Funny how that first diagram in the post looks just like ours, save the car part. Which brings me to the observation, that today if we would have diagrammed and even had a quasi working model plus patented it, if we went against Apple or anyone else we would be considered a patent troll. No... we did not have the money to buy everything and test it ourselves and "force it to work". It's this kind of invention and innovation that IMHO is what a patent could be used for to protect yourself against a company going against an NDA. Too bad it's not seen this way any longer and you're automatically pre-judged to be a "greedy A*****". Couldn't be further from the truth in our case.
Knowing what you are talking about would help you understand why you are so wrong. By "Realistic" - AI Forum Member
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Knowing what you are talking about would help you understand why you are so wrong. By "Realistic" - AI Forum Member
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post #9 of 13
Quote:
Originally Posted by ThePixelDoc View Post

The idea here is not really new.. in fact little ol' me and some friends had the same vision in November 2008 (still have our working folder here for the "Einstein (1 stone or block to rule them all) Project".
...
Which brings me to the observation, that today if we would have diagrammed and even had a quasi working model plus patented it, if we went against Apple or anyone else we would be considered a patent troll. No... we did not have the money to buy everything and test it ourselves and "force it to work". It's this kind of invention and innovation that IMHO is what a patent could be used for to protect yourself against a company going against an NDA. Too bad it's not seen this way any longer and you're automatically pre-judged to be a "greedy A*****". Couldn't be further from the truth in our case.


Nice story, thanks for writing it up. I totally agree that people oversimplify the software patent/troll issue. Yes, they are misused, but patents can often be literally the ONLY way a small, innovator can carve out space for a new product.

Back to this thread's topic,

All this home automation (and other automation) stuff is cool and futuristic, blah blah blah. But there are big problems, some of which Maestro64 talks about, but there are more.

The whole "take my keys, please!" mindset is stupid. These systems are never going to be infallible, so you're always going to need to carry your keys as a backup. At that point, why bother? It's just a whiz-bang way to show off and impress someone (or yourself). Once.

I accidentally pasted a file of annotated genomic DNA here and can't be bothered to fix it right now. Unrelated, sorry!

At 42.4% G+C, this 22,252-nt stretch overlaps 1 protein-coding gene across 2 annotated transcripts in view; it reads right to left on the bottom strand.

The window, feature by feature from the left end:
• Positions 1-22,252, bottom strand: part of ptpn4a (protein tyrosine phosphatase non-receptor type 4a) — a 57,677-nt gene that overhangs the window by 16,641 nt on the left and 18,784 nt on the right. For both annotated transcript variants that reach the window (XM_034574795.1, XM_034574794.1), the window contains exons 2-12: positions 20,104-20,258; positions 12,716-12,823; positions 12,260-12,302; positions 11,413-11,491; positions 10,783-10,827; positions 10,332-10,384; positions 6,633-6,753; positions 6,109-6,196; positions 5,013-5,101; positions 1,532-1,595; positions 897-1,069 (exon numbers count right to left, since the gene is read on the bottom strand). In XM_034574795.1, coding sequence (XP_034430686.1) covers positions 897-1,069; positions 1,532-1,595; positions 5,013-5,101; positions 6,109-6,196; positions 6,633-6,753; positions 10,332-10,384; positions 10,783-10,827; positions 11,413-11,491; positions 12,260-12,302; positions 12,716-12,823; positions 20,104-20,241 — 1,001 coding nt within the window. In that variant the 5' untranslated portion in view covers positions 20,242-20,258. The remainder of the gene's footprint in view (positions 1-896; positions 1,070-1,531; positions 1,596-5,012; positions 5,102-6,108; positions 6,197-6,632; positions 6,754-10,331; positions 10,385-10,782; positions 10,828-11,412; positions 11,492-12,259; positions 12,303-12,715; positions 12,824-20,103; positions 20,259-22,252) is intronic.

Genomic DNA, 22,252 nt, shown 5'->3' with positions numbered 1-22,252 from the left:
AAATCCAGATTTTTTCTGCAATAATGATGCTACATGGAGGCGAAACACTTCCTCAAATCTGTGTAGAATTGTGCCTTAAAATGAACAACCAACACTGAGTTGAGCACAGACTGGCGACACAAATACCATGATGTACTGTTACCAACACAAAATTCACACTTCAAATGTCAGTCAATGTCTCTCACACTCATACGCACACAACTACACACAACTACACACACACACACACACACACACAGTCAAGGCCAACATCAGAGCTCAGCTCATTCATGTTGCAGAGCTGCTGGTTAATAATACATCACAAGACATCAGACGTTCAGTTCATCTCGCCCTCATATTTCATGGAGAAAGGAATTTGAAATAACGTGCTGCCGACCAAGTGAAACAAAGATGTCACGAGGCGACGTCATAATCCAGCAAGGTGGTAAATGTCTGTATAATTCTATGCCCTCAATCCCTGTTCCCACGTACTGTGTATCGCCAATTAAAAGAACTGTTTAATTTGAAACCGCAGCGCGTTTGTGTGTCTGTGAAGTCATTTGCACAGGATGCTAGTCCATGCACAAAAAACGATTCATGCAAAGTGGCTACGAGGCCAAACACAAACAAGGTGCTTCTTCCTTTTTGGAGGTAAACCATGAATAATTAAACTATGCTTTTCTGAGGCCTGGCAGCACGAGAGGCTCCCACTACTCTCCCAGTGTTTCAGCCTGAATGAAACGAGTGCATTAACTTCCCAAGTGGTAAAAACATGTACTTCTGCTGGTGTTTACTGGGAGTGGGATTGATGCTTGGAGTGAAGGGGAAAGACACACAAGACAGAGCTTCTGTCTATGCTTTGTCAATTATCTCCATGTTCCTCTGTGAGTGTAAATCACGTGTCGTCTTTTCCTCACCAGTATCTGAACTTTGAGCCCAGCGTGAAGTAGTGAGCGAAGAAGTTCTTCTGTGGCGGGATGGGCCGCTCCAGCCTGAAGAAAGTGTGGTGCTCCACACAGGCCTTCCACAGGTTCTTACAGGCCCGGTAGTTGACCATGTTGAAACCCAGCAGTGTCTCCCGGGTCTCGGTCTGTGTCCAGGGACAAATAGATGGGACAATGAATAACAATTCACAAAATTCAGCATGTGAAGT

If you think these things are secure, just wait. Anything that gets widespread adoption will become a target for hackers and criminals. Monitoring is bad enough, but controlling devices is dangerous.

But most importantly, I would never even dream of installing something that monitored or controlled anything in my home if it connects and shares any of the data with a third party, i.e. the manufacturer's "cloud" service or anything else. People who are foolish enough to do that will eventually pay the price of having their daily movement and habits tracked and analyzed in an even worse way than is happening now, plus they become even bigger targets for hackers and criminals. This is data that can be bought and sold (there are no laws against it), used to trivially track when you are not home, etc.

If you want to have automation capabilities in your home, go for it, but be sure that they are constrained to the physical region in and around your home, i.e. you local network/subnet, bluetooth, etc. Then have fun.
No Matte == No Sale :-(
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No Matte == No Sale :-(
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post #10 of 13

There is a company that has figured out home automation very well... clarecontrols

post #11 of 13
Quote:
Originally Posted by DFiggins View Post

There is a company that has figured out home automation very well...



Nice try with the first-post spam-vertisement.

And no thanks, no how, to the product. No sane, security-conscious person will manage their home automation through the cloud. With home automation, if anything at all needs to travel across public wires it needs to be encrypted, and travel directly from the consumer's controlling device (like iPhone) to their home device; never, ever communicating with third party (manufacturer or otherwise) servers.
No Matte == No Sale :-(
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No Matte == No Sale :-(
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post #12 of 13
Quote:
Originally Posted by brutus009 View Post
 

Ever since Nest announced their Protect alarm, I've been really excited about home automation. The thermostat was cool, but I don't have central air so it's not really worth it for me; as such, I largely ignored it. On the other hand, the Protect is immediately useful to anyone and everyone, so I started reading and I'm really impressed.

 

I can only hope that Apple's automation systems will play nice with Nest's products.

 

This looks like a fantastic product, at a really good price... Unfortunately it will not be available in Australia, I don't think companies realise how much Australians like technology.

post #13 of 13